Virtual kidnapping scams are on the rise! Imagine that you receive a phone call from a number you do not recognize. On the line, the caller tells you they have kidnapped your loved one and you hear a voice (that could be your loved one) screaming and crying for help in the background. This is a growing crime called virtual kidnapping.
They know your loved ones’ name and have information that makes the call seem real. To release your loved one safely, the criminals demand payment via Western Union or other forms of online payment.
What would you do?
This is the setting for an ongoing crime called virtual kidnapping. The criminals in this scam usually have done their homework including researching the victims’ social media sites and even hacking into the victim’s phone or computer.
The criminals have committed this crime many times before and know exactly what to say to make the scam seem like a real kidnapping.
Except in this crime, you are the victim and there is no kidnapping.
They are relying on you to panic and send them money quickly. They will try to force you to feel like you must make a fast decision, or your loved one will be harmed. They will create a scenario that they hope will give you the inability to think clearly and make smart decisions.
There are several variations on the scam currently in use. The origination of this crime is believed to have started in Mexico several years ago. In these crimes, American tourist were targeted with various extortion and kidnapping threats. Many of the recent calls are originating from Mexico or Puerto Rico.
Things that can make this scam seem real:
- They may know your love one’s name and provide correct information.
- You may hear a voice in the background screaming for help that sounds like your loved one.
- They may wait till your loved one has posted on social media that they are getting on a plane or away from the phone.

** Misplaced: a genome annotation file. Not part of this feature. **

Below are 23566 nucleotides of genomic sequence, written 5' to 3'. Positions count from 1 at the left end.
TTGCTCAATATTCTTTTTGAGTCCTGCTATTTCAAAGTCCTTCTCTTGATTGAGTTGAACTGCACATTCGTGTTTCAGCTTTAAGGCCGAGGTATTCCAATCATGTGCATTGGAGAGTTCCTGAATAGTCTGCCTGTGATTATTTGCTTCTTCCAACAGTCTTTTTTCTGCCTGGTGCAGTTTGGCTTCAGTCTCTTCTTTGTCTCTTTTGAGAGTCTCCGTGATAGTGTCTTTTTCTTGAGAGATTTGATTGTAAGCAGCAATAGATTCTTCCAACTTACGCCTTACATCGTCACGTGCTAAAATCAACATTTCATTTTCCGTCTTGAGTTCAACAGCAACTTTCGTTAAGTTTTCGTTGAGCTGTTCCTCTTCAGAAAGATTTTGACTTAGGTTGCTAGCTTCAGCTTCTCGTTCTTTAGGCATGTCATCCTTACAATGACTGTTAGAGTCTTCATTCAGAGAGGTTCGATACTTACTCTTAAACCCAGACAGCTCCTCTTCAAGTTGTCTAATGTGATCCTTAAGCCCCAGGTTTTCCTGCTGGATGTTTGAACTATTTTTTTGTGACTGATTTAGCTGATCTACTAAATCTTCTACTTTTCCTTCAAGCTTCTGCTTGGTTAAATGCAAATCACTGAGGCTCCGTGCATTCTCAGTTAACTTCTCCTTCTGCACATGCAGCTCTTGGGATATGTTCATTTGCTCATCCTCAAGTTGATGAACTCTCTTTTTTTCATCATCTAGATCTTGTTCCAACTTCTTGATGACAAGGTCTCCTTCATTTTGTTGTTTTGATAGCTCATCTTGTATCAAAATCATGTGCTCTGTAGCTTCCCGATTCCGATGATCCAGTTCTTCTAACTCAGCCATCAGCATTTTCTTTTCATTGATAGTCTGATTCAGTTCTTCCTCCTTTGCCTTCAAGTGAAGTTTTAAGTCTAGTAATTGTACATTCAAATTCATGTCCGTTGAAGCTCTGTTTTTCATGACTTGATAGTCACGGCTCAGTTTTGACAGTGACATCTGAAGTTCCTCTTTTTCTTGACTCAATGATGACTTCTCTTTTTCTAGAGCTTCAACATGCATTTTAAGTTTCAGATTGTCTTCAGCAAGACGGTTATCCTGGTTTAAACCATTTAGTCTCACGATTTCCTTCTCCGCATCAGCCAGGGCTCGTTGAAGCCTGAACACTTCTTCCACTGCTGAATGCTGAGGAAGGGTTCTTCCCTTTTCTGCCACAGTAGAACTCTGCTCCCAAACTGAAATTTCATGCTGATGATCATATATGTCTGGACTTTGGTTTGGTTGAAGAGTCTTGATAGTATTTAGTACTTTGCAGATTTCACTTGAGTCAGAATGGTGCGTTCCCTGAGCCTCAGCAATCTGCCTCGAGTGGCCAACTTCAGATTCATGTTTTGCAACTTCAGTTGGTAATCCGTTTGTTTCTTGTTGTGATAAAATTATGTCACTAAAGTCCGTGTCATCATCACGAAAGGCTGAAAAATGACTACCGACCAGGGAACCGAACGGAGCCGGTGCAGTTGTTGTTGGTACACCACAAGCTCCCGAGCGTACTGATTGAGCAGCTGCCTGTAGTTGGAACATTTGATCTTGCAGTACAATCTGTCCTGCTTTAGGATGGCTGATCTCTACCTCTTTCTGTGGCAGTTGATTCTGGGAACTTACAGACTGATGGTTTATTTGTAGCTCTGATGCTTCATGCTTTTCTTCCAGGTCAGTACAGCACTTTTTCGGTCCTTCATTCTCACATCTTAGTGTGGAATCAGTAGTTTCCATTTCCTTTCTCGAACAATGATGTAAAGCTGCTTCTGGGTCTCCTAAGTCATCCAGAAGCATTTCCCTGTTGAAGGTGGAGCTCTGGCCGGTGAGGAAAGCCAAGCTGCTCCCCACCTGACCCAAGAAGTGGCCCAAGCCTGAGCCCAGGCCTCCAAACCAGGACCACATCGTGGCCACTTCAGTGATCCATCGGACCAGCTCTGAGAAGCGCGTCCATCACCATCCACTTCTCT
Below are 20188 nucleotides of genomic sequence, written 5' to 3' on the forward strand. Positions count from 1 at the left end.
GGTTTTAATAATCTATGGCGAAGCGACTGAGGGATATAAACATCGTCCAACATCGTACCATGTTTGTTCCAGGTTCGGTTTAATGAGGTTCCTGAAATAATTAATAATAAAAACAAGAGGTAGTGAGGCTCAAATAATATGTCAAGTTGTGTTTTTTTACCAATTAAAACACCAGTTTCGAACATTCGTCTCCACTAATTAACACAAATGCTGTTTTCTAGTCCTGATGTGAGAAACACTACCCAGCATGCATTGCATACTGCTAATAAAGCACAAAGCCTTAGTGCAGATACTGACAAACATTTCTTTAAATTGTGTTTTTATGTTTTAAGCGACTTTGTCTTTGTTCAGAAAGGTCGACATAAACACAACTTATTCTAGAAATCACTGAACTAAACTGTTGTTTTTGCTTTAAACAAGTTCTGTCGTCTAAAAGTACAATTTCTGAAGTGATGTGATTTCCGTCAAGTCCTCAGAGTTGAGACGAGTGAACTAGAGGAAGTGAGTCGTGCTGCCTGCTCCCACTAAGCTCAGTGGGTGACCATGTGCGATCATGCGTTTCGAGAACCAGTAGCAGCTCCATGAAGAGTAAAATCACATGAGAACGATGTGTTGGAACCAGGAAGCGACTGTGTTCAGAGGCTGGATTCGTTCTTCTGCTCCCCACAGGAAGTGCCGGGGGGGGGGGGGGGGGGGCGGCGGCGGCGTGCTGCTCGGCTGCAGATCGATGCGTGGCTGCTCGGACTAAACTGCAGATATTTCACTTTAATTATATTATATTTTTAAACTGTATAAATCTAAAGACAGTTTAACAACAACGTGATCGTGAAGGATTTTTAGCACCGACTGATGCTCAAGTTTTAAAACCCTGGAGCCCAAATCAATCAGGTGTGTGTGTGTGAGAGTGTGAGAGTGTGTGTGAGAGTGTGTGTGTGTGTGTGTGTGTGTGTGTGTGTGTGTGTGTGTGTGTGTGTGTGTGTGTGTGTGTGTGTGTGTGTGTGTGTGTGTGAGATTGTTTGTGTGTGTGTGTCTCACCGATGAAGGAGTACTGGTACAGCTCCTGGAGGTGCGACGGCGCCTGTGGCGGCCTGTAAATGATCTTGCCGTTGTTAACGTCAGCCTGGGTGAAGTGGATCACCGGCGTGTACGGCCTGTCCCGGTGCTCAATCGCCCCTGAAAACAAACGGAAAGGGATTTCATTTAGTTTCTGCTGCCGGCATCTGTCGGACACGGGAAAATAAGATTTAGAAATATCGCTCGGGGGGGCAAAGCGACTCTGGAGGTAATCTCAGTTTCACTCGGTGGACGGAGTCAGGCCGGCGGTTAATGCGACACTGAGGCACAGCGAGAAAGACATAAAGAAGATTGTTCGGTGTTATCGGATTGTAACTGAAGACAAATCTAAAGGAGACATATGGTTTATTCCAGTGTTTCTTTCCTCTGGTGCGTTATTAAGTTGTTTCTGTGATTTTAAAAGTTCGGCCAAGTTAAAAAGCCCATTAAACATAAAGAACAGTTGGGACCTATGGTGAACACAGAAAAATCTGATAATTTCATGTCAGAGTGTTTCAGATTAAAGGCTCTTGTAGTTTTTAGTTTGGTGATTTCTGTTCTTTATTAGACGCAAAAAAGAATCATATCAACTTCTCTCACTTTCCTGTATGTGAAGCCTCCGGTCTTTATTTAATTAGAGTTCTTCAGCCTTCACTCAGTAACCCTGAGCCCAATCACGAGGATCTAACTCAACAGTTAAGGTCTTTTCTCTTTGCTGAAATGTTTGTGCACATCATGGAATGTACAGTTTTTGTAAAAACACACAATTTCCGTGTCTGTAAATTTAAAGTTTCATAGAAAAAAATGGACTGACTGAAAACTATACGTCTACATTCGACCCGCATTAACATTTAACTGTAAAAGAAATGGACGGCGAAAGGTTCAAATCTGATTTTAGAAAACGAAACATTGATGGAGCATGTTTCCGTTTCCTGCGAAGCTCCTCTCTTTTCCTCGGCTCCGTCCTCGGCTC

- They may know where you are and have hacked into the GPS on your phone and they can track your movement.
- They may target parents whose kids are at school and maybe in classes and can’t respond to text messages.
There are various ways that you could be targeted in these crimes. You or your loved one could have clicked on a phishing email and the criminals have hacked into your computer or phone to allow them to get the information they need to formulate this crime. You might have traveled to Mexico or Puerto Rico in the past and the criminals gathered information about you. Or you or your loved one shared too much information on social media that gave the criminals the details they needed.
The FBI has offered the following direction if faced with this crime:
- Try to slow the situation down. Request to speak to the victim directly. Ask, “How do I know my loved one is okay?”
- If they don’t let you speak to the victim, ask them to describe the victim or describe the vehicle they drive, if applicable.
- Listen carefully to the voice of the kidnapped victim if they speak.
- Attempt to call, text, or contact the victim via social media. Request that the victim call back from his or her cell phone.
- While staying on the line with alleged kidnappers, try to call the alleged kidnap victim from another phone.
- Ask questions only the victim would know without offering any information.
To buy time, repeat the caller’s request and tell them you are writing down the demand, or tell the caller you need time to get things moving.
- Don’t directly challenge or argue with the caller. Keep your voice low and steady.
- Request the kidnapped victim call back from his/her cell phone.
- Contact law enforcement as soon as possible.
The value of security awareness training
This is another crime, where security awareness training can help to reduce risk. Being aware of new crimes and scams in the news is a fundamental part of security awareness training. Insuring that employees, family and friends are aware of this scam will greatly reduce the likelihood that you will be victimized.
Sharing new scams and crimes you hear about in the news with others, is important to ensure that the people you care about do not fall victim to these types of crimes.
The Center for Information Security Awareness, www.CFISA.org has been providing online and in-person security awareness training since 2007. The CFISA security awareness training stresses the importance of reducing the amount of information on social media and ways to protect yourself against these types of crimes.
Ongoing security awareness training is a great way to educate employees to the risk associated to this important issue.
Do you need help with security awareness training for your employees? Contact CFISA and we will help you with a training option to fit your budget!